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Letters to the editor

Readers are talking about California's water shortage, border enforcement and what children see on TV.

November 29, 2009

Steamed about water

Re “Best answer to state’s water woes may be you,” Nov. 24

How interesting that in The Times' article about California's water shortage, you never once used the phrase "agricultural use." It also was not included in your water-use chart. The column representing agricultural use would not have fit on the page.

I'm all for water conservation, but it galls me to have to beg for an eight-ounce glass of water at a restaurant when about 10 million irrigated acres of California farmland are sucking up 11 trillion gallons of the stuff a year.

Let's talk about what really uses the water in this state. Hint: It's not my shower, lawn or drinking glass.

George Liddle


Re “Best answer to state’s water woes may be you,” Nov. 24

The best answer to water woes is enlightened management.

The carrot will get us further than the stick. Rebates and economic incentives need to be ramped up to encourage savings, and punishment through increased water rates needs to be avoided.

I saved water in a previous shortage only to be punished when my agency increased rates to cover diminished revenues. I won't again be played for the fool.

Water managers and politicians also need to address growth. The economic downturn has masked this issue for now, but if recovery leads again to out-of-control growth, many of us will not save water only to have it diverted to new residents who then crowd roads, parks and schools.

My local water agency has already raised rates 25% this year and has tiered the rates to punish those they think are overusing. When I called them on it, they pleaded that they were just passing on rates from the Metropolitan Water District. My request to know how to get to the MWD went unanswered.

David R. Gillespie



I think that if cities throughout Southern California started adopting ordinances requiring new building projects to be landscaped with plants that are more indigenous to this area, we would see an immediate, dramatic impact, not only in water conservation but on fuel consumption.

We are wasting enormous amounts of water keeping our region blanketed with nice green grass -- which, besides water, uses up enormous amounts of fuel needed to power lawn mowers (that also cause pollution). What's more, decreased demand for fertilizer could lower food costs, as farmers would no longer compete with yard-owners. There would be multiple benefits.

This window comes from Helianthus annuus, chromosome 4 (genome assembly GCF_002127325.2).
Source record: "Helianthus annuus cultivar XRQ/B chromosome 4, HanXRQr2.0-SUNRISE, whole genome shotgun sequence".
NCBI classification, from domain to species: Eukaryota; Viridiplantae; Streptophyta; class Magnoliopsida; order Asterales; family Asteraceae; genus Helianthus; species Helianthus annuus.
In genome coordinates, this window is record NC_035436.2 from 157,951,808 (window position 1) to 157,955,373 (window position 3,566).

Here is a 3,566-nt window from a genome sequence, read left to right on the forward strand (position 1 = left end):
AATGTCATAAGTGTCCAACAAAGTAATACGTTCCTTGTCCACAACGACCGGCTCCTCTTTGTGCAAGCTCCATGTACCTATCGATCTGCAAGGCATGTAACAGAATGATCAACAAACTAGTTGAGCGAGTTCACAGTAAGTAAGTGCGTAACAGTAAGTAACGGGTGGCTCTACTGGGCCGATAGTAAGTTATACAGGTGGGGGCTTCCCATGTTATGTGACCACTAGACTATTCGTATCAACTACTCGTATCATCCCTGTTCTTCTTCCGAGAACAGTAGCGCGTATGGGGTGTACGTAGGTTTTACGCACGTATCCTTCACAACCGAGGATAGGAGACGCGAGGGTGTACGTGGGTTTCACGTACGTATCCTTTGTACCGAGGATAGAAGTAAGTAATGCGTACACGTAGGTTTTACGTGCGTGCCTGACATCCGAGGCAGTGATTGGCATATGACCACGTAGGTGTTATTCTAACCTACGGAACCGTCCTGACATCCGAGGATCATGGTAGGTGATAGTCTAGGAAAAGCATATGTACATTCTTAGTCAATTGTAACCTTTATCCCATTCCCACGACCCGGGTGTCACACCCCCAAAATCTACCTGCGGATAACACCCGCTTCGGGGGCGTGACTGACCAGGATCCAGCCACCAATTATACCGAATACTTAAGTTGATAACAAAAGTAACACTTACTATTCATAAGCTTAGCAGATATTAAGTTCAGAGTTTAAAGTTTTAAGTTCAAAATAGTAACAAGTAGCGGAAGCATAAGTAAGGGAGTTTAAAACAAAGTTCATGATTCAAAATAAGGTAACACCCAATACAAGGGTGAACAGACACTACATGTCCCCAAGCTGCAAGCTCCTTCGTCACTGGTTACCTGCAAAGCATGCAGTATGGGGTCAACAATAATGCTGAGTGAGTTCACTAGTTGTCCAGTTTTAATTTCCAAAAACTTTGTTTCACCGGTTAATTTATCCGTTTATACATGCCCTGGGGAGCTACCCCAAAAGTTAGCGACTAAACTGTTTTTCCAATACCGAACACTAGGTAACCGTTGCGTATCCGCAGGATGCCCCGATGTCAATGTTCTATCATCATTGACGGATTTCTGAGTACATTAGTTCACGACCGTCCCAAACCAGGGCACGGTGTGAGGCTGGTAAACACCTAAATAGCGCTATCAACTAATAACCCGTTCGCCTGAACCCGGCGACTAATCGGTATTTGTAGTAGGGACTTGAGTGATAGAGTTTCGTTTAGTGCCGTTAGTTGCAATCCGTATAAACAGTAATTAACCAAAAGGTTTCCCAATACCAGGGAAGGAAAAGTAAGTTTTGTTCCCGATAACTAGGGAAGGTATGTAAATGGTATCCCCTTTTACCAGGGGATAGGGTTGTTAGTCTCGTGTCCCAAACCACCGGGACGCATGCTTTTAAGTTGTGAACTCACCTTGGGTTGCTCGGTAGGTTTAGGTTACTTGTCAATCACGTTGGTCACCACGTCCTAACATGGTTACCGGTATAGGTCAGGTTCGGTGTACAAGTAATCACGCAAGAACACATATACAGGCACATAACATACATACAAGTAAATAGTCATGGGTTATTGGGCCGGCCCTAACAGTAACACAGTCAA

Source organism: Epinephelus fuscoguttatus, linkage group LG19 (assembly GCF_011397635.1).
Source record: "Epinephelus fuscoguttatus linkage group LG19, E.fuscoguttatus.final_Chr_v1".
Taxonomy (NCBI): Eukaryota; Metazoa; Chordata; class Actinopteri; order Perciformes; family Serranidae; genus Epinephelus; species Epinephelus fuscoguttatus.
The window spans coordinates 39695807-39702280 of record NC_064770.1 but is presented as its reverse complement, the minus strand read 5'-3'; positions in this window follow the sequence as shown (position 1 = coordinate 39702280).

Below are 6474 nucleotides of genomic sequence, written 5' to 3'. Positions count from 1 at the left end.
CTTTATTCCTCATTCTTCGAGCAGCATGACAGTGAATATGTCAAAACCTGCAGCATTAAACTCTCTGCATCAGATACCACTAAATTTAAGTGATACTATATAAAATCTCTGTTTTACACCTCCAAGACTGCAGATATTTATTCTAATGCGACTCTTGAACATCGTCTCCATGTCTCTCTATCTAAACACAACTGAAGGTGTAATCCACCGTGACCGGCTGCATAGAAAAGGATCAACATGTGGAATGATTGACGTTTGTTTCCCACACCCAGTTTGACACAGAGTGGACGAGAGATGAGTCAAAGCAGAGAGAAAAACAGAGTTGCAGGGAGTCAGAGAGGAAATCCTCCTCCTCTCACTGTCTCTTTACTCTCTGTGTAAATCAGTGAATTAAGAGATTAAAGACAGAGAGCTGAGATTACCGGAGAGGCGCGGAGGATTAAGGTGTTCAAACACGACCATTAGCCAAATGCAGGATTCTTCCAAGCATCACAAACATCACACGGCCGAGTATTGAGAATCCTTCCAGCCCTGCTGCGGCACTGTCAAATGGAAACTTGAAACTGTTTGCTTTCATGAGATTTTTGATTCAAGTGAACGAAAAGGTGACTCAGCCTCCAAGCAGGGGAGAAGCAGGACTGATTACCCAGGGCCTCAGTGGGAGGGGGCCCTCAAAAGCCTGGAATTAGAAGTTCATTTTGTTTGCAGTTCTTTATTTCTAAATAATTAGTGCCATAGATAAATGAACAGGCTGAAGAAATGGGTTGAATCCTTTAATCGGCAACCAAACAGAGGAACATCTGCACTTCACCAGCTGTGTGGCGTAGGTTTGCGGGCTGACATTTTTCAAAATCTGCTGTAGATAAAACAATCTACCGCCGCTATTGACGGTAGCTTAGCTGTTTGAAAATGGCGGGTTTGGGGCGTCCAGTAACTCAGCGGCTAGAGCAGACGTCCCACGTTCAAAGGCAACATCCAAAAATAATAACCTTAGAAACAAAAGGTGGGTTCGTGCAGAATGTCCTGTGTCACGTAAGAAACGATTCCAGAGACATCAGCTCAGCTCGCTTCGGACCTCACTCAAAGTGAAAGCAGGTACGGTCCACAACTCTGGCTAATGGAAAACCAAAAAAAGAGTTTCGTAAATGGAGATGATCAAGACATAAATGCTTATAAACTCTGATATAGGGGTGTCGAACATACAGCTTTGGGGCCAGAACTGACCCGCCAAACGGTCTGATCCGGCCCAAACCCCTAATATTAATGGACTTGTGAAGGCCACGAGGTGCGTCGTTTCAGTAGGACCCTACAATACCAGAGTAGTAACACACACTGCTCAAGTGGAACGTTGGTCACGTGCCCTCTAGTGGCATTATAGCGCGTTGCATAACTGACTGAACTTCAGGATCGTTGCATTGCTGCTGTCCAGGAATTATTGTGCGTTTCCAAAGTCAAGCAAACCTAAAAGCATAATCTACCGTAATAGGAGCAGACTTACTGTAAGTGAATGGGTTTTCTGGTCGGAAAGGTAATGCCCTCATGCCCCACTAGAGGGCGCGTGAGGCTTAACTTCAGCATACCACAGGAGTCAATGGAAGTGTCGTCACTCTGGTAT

Jorge Rodriguez



Every municipality I've ever driven through in the dark hours of the morning has had water pouring across the streets and down the gutters. What is this heinous waste from? City lawns, of course.

My home is where my children and my wife and I live -- I'm not sacrificing a blade of grass until the same government leaders who implore and coerce us peons to give up our lawns stop wasting water on grass islands and medians in city streets and stop the permitting of new golf courses.

And why does any warehouse need a lawn? Go to any recently built industrial park and you'll find acres of well-tended grass. For what -- truck drivers?

Ken Johnson



Re “Splish, splash ... will we keep saving?” Opinion, Nov. 22

I hope Emily Green will expand on her article to explain how a 20% reduction in water use in Southern California by 2020 is going to support a population increase of up to 43% in the same time period.

Conservation is a necessary goal for us all, but the reality is that this area needs other, much larger sources of new water by then -- or a halt in population growth, which is unrealistic.

The much-ballyhooed water bill recently signed into law will not accomplish anything close to what is needed by 2020. Perhaps the water conservationists and anti-desalination groups can help with specifics instead of platitudes.

Forrest Bonner

Huntington Beach

TV's disturbing picture

Re “Was boy’s beating tied to website?,” Nov. 22

In the reported attack against a 12-year-old red-haired child by children at his school, the focus on Facebook's possible fault is misplaced.

The idea to demonize and beat up red-haired and freckle-faced children was implanted by a television show, "South Park." Facebook was used by the culprits merely as a means of communication, much like a telephone or e-mails.

Our attention should be on the TV networks, producers, writers and promoters of such "entertainment" for youngsters. Discrimination and violent behavior is encouraged on TV. Children learn from television how to be "funny" by being rude and destructive.

Richard A. Finn

Newport Beach

Drawing a line at the border

Re “Border guard,” Opinion, Nov. 23

Talk is cheap. What's the use of having an act to stop the employment of illegal aliens when it is not enforced?

Volunteer border watchers report that the construction of the fence at the U.S.-Mexico border has stopped.

One can only come to one conclusion. Our government wants the flow of drugs and cheap labor to continue coming across that border.

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